Wednesday, August 27, 2008

Firming up The Problem

At the heart of "the problem" of my dissertation inquiry is the importance of reflection and reflective thinking. As a form of strategic thinking, reflection is a central mediating factor for learning and action and problem solving. Dewey defines reflective thinking as a "method"--by which, he means a set of certain intellectual actions and tactics that are applied to a situation that is uncertain or problematic. Our ability to solve a problem or work our way the best we can to find the best course of action within uncertain circumstances depends upon the quality of this reflective thinking. The inability to think reflectively (or apply this "method") results in no solution, the wrong solution, or little or no learning. Thus, the stakes surrounding reflection are extremely high since reflection and the ability to think reflectively are crucial for learning and practice in general.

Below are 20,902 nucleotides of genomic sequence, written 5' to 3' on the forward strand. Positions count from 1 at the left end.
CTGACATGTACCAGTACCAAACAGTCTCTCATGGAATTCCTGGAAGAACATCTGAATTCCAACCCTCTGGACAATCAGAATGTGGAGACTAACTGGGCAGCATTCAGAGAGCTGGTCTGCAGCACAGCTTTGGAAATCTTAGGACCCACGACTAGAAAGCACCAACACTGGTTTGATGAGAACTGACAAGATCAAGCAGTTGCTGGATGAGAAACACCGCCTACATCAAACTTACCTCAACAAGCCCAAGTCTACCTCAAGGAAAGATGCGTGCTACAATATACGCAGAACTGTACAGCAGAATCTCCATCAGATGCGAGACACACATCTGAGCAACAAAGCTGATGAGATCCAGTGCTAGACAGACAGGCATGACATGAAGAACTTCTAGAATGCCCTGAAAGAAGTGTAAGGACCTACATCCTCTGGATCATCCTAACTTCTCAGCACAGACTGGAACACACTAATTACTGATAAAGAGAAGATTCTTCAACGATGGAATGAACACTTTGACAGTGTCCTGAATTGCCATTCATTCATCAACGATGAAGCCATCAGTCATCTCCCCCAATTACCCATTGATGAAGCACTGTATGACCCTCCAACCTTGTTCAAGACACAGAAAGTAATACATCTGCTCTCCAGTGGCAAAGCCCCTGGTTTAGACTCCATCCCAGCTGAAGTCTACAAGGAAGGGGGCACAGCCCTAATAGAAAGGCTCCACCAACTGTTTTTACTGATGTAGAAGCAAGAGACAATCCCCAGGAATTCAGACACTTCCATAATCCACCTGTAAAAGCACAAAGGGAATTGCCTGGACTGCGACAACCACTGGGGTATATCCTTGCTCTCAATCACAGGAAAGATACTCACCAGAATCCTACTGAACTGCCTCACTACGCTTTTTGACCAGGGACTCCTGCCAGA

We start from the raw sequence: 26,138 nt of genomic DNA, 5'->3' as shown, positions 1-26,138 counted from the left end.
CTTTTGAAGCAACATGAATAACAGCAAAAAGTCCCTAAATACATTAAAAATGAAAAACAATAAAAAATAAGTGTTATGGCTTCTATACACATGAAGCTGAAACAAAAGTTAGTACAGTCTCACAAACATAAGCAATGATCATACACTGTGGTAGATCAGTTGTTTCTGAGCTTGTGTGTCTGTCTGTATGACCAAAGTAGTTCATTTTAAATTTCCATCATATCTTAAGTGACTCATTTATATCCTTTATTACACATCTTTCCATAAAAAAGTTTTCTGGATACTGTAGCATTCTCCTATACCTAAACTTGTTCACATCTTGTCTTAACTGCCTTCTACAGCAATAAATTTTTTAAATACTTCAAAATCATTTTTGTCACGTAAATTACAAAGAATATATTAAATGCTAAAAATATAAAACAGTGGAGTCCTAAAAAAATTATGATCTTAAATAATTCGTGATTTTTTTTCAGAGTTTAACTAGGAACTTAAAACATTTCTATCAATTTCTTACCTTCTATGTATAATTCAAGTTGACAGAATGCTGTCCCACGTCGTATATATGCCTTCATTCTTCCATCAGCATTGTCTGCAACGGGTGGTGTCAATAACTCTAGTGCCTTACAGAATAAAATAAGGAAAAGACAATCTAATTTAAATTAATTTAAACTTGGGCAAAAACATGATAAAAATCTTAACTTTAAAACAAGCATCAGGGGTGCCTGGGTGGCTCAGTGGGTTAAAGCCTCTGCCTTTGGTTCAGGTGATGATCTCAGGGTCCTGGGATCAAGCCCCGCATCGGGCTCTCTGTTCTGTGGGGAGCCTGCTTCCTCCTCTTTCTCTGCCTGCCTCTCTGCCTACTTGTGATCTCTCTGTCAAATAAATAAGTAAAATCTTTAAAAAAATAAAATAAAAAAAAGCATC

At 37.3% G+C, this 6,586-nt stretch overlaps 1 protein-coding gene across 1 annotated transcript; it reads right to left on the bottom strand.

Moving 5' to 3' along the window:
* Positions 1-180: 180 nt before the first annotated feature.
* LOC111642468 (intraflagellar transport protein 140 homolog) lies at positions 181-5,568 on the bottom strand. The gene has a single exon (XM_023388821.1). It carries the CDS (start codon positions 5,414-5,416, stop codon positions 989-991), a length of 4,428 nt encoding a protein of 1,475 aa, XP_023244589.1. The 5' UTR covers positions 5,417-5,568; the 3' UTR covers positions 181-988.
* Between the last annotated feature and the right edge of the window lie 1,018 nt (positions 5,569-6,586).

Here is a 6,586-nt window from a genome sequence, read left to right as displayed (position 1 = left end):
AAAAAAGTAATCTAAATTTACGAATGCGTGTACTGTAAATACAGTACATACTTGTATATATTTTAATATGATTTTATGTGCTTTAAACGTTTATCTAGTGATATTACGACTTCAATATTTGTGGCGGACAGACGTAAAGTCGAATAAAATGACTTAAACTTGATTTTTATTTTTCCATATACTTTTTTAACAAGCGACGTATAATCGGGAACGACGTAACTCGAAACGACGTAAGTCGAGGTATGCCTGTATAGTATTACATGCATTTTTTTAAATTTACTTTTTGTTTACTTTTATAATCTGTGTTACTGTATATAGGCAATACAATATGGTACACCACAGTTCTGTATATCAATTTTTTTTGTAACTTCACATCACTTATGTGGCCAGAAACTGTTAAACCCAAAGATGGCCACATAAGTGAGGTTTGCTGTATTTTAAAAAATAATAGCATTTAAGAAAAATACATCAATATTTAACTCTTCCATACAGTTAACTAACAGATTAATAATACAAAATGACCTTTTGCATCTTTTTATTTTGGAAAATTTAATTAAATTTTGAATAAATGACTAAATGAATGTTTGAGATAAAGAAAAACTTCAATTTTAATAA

The problem with reflection in Composition/Rhetoric is a pedagogical one. As Linda Flowers states clearly, the value of teacher-prompted reflection for pedagogical purposes in a writing classroom is an "open question." She questions what sort of knowledge this kind of strategic reflection generates and whether reflection is a luxury whose benefits are so self-evident as to justify the time and effort required. Although Composition theorist and researchers like Flowers, Yancey, and Bereiter and Scarmandalia each find affirming answers to these questions of knowledge and utility, and each generates a "theory of reflection" and its place in the learning and act of writing, the problem at the core of reflection in Composition/Rhetoric remains pedagogical. Does reflection really work to help writers "invent practice" (as Yancey believes) or help solve problems and negotiate uncertainties within the activity or writing (as Flower believes)? How come reflection doesn't seem to have an affect? How come it seems to help some writer transform their approach to a topic?